CLEVELAND, OH (WOIO) - Chances are your child will be exposed to HPV in their lifetime. The human papillomavirus is the most common STD in the world and it's the leading cause of cervical cancer, as well as other cancers that also affect men.
Doctors are encouraged by the early results from the HPV vaccine.
It's been around for more than a decade, and the CDC says it's working.
Some parents are hesitant, and even campaigning against it, because they are fearful of extreme side effects.
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The HPV vaccine is now available to boys and girls.
According to the CDC, since the vaccine was introduced, there has been a 71 percent decrease in HPV cases among teenage girls, and a 61 percent decrease in women in their early 20s.
Despite these encouraging early indicators, the vaccine is not for everyone.
Mackenize Pennell, a 15-year-old student at Kent Roosevelt High School, doesn't go a day now without fainting -- usually multiple times a day.
It's affecting every aspect of her teenage life.
She even fainted during the interview.
"It's a damper on things at school. I've hit my head on things multiple times," she said.
When the symptoms started, her mother Amy began charting the fainting spells, and traced them back to when she'd been given the second dose of the HPV vaccination, Gardasil.
"She got the shot on a Wednesday. Friday she attends school and that's the first time she passes out at school," he mother recalled.
Initially she experienced normal side effects like fever and chills.
It morphed into frequent fainting, something she'd never done prior.
"By the end of March she'd passed out 66 times," Amy said.
The next month, Amy counted 135 fainting spells.
Upon further research, Pennell came to the conclusion that Mackenzie should never have gotten the vaccine in the first place, because of a pre-existing immune deficiency.
This extreme case is alarming, but not the norm.
More and more children are getting the Gardasil vaccine.
The very latest from the CDC shows 65 percent of girls, and 56 percent of boys in the US have gotten at least one of the two recommended doses. And doctors say it's effectiveness is exceeding initial expectations.
Knowing his young son was up for the immunization soon, Jason Roberts started reading up on potential side effects and effectiveness.
"I just look at it as, fast forward to them as adults, and they were to contract cancer that could have been preventable by a vaccination i would never be able to forgive myself for not giving them the chance to not get that disease," Roberts said.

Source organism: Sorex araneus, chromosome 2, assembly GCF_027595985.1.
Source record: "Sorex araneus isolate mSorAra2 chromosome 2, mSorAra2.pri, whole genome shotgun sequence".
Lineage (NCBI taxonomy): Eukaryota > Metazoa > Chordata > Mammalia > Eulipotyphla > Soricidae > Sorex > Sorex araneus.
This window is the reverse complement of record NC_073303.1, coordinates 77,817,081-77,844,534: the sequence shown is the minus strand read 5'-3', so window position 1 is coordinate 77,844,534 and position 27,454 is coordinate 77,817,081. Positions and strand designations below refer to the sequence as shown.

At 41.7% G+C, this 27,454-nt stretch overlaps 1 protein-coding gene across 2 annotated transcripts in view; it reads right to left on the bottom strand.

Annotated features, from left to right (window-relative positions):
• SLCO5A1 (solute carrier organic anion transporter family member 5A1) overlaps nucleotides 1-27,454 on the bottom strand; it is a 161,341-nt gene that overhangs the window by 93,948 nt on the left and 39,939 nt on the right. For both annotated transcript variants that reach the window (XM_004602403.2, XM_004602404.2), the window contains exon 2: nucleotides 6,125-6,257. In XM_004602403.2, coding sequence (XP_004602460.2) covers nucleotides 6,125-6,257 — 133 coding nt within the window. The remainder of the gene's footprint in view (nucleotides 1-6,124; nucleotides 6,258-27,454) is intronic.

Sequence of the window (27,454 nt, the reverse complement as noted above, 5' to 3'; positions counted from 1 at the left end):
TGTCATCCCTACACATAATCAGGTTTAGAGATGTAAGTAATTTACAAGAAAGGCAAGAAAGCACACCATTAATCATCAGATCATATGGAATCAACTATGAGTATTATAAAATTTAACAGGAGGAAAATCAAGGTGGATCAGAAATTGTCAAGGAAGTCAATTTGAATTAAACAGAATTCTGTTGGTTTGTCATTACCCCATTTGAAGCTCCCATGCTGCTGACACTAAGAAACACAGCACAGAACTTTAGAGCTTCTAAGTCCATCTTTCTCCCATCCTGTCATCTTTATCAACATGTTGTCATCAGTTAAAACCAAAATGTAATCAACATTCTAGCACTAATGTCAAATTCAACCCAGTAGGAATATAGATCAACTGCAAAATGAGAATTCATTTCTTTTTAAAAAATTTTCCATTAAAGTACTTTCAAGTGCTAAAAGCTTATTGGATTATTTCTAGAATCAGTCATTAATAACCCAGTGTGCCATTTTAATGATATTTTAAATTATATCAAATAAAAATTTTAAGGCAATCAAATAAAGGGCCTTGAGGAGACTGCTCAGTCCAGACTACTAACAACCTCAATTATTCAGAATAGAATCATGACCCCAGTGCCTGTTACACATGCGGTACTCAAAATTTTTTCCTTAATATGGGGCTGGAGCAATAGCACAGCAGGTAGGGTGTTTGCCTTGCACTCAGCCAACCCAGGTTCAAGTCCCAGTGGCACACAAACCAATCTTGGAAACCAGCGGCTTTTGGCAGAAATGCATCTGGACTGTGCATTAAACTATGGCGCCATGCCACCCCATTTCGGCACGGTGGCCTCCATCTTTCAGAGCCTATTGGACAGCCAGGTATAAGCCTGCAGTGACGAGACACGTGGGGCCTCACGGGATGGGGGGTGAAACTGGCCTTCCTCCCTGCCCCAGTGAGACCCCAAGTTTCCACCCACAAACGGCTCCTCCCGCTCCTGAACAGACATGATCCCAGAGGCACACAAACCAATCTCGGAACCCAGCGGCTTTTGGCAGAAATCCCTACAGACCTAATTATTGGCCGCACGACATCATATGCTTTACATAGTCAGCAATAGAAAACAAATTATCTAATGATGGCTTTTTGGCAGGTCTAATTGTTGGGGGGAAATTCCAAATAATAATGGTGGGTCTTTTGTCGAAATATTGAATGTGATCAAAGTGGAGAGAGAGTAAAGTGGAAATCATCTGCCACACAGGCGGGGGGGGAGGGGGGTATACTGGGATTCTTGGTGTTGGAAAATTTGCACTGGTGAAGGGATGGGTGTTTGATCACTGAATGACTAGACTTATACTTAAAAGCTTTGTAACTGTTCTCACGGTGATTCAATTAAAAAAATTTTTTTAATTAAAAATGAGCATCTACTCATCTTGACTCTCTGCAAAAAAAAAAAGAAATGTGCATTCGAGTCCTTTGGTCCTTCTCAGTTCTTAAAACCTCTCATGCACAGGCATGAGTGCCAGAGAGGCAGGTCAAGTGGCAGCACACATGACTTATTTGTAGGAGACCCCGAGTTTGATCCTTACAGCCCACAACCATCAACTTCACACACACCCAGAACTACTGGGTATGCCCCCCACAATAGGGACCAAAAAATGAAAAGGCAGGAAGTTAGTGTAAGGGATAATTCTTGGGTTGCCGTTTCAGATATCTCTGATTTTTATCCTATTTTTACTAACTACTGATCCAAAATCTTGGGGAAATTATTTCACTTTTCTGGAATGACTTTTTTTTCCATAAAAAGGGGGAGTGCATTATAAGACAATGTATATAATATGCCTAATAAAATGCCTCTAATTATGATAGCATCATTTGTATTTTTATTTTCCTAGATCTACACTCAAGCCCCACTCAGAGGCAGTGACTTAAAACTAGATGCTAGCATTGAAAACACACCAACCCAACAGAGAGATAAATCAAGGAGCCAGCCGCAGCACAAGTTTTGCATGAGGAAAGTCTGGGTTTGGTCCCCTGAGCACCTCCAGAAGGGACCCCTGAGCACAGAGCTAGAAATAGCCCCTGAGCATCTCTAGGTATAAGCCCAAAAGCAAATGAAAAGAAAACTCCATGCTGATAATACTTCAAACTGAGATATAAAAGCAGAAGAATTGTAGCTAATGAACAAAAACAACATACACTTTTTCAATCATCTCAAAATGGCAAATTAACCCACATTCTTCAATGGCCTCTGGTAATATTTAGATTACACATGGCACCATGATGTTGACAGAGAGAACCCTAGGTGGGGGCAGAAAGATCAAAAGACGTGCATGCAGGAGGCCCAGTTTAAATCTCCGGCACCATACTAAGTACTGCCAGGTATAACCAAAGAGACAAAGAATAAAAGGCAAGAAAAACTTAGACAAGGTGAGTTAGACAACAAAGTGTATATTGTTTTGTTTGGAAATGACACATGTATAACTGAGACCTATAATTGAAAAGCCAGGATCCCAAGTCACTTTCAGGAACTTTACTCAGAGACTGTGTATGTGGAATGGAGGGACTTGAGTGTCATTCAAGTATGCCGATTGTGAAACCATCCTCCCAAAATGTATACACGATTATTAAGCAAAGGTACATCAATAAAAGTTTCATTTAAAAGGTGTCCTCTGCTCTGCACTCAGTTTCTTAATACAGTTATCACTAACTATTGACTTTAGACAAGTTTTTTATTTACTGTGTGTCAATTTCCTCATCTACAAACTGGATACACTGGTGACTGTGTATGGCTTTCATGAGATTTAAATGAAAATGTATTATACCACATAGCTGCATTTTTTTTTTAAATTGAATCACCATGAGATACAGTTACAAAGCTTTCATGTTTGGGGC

Exposure to HPV can lead to several types of cancers in both men and women, like cervical cancer, cancers of the vagina, vulva, penis, anus, rectum
back of the throat, base of the tongue and tonsils.
According to the CDC, the newest version of the vaccine prevents the spread of nine HPV subtypes, 7 that most often lead to cervical and 2 that cause genital warts in men and women. It's recommended for both girls and boys at around 9-11 years old, before they become sexually active.
The Pennells, along with a specialist they see monthly, whole heartedly attribute her symptoms to damage done to her nervous system by the Guardasil shot. Despite that, they aren't anti-vaccine, and see Mackenzie's case as a chance to educate others about making the decision to vaccinate.
"If I had known what I know now, she would not be a candidate," Amy said.
"Other kids who haven't had it say I'm going to talk to my parents because I don't want to go through that," Mackenzie said.
There are also parents who are against vaccines altogether.
And yet another category of parents who think giving their child the HPV vaccine would essentially grant permission to engage in sexual activity.
Roberts, whose children experienced no side effects, doesn't see it that way.
"While I hope my children will make the right choices, I'm not going to be with them every minute to make those choices for them. So the vaccine for me is a like a safety net to help protect them should they make a wrong choice," Roberts said.
Cleveland 19 News Reporter Jen Picciano reached out to Gardasil's maker, Merck, for a comment on our story, but the company has not responded to our request.
According to Merck, Mackenzie's condition is not listed under potential side effects or adverse reactions.
But Immunocompromised patients like her, may have less of a response to the vaccine.
According to doctors at the CDC and University Hospital, the only children who should not get the vaccine are those with a yeast allergy.
It'll be at least another 10 years before it can be confidently said that the vaccine is saving lives.
But the CDC says herd immunity applies here, and that there are already early declines in pre-cancers among women in their early 20s.
Doctors, however, warn that the vaccine is not a cure all.
Even with it, it's still recommended that patients get regular screenings and pap smears and HPV testing.